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Chatroulette: Is This Humanity’s Tipping Point?

February 17, 2010

Nothing was on television last Sunday afternoon, meaning my Caruso Theory (Caruso Theory: CSI, in one of its many forms is always on television, no matter the time or day of the week) had finally been debunked. I flipped to MTV in time to catch a PSA (which I couldn’t find video for) featuring a naked girl – girly bits blurred – talking sadly about feeling pressured by her boyfriend to send naked pictures via cell phone.

The ad warns viewers of the “fine line between one person and the whole school.” Maybe I’m old – is 26 old? – but I wasn’t aware that this was a serious problem in high schools across America. A problem, sure. But a serious one? Kids seem to be keeping their clothes on for the camera. Or so I thought.

This PSA is Exhibit A in an ever-growing collection of evidence that proves people have no clue how to safely share over the Internet. Give a 16 year old boy a naked picture, what do you think he’s going to do with it? He isn’t filing it away in the “Things to never show anyone else” category.

I enter Chatroulette as Exhibit B. If you’re not familiar with this increasingly popular website, the New York Times Bits blog describes it well:

“The site, which gets about 20,000 users on a typical night, generates one-on-one Webcam connections between you and another randomly chosen user. The results are occasionally serendipitous, putting you face to face with an interesting person from another corner of the planet. More often though, the site is reminiscent of those old anything-goes AOL chat rooms, only with video. Let’s put it this way: Parents, keep your children far, far, away.”

In a sense, the site is like in that if you don’t like what you see when you’re randomly presented with one person, you can quickly switch to someone you’re more attracted to. It’s like online speed dating. Like speed dating on crack, really. I did the math, and the chance a person would make a valuable connection in this space is 1:1,439,0299. It also gives perverts just enough time to flash ya something you’ll never be able to mentally wash away, or for a lurking troll to toss some obscenity at you.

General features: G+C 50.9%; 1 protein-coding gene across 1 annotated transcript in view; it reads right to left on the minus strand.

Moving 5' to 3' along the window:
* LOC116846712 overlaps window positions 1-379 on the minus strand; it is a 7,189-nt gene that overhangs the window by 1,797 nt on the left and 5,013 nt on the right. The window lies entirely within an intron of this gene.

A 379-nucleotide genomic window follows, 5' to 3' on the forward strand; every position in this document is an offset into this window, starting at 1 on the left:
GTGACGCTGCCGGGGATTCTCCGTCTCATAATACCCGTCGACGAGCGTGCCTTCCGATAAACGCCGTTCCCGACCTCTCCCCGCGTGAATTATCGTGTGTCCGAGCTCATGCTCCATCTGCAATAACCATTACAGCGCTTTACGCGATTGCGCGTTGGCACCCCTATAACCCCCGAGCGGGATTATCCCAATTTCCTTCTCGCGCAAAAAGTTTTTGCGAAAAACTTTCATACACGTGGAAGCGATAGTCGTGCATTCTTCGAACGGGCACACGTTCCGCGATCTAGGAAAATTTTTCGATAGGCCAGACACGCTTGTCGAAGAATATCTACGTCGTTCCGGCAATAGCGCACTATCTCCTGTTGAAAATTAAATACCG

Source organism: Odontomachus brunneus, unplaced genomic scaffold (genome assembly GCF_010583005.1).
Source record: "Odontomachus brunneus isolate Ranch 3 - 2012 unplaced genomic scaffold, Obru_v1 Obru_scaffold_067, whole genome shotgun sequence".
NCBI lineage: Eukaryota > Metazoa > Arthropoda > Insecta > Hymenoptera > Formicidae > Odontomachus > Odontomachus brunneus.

New York Magazine also has a great article about it, “The Human Shuffle: Is ChatRoulette the future of the Internet or its distant past?” The writer describes her personal experience using it. She points out that “one in ten is a naked, masturbating man,” and that the line of chatters requesting nudity never ends. One man held up a sign asking women to flash him in support of Haiti. Not sure how that’s doing Haitians any favors, but hey. When it comes to relief efforts, every little bit counts.

The NYT article features the email they received from 17-year-old creator Andrey Ternovskiy, a student in Moscow. He had this to say:

“I created this project for fun. Initially, I had no business goals with it.”

Most people who create things that go viral very rarely know that what they’re creating is going to go viral. Ask the Star Wars kid, or the father of the little boy who got high at the dentist. Sites like Chatroulette go viral in a similar fashion. They’re amusing, baffling, provocative, NSFW. Plus, the potential for business is obvious. Think jDate,, eHarmony 2.0. The days of hiding behind that three-year-old picture could be over.

As my friend Chris Pitre reminded me last night, literally everything in existence is used for both good and evil. Enterprising folks will find positive uses for Chatroulette, but let’s not kid ourselves. Be aware of sites like this and their potential dangers.  Once you or your child sees something vile, it can never be un-seen. Chat (roulette) responsibly.

2 Comments leave one →
  1. February 17, 2010 3:56 pm

    Love it, great post and that screenshot is priceless! 🙂

  2. kristina permalink
    May 17, 2010 9:07 am

    haha, i love this!

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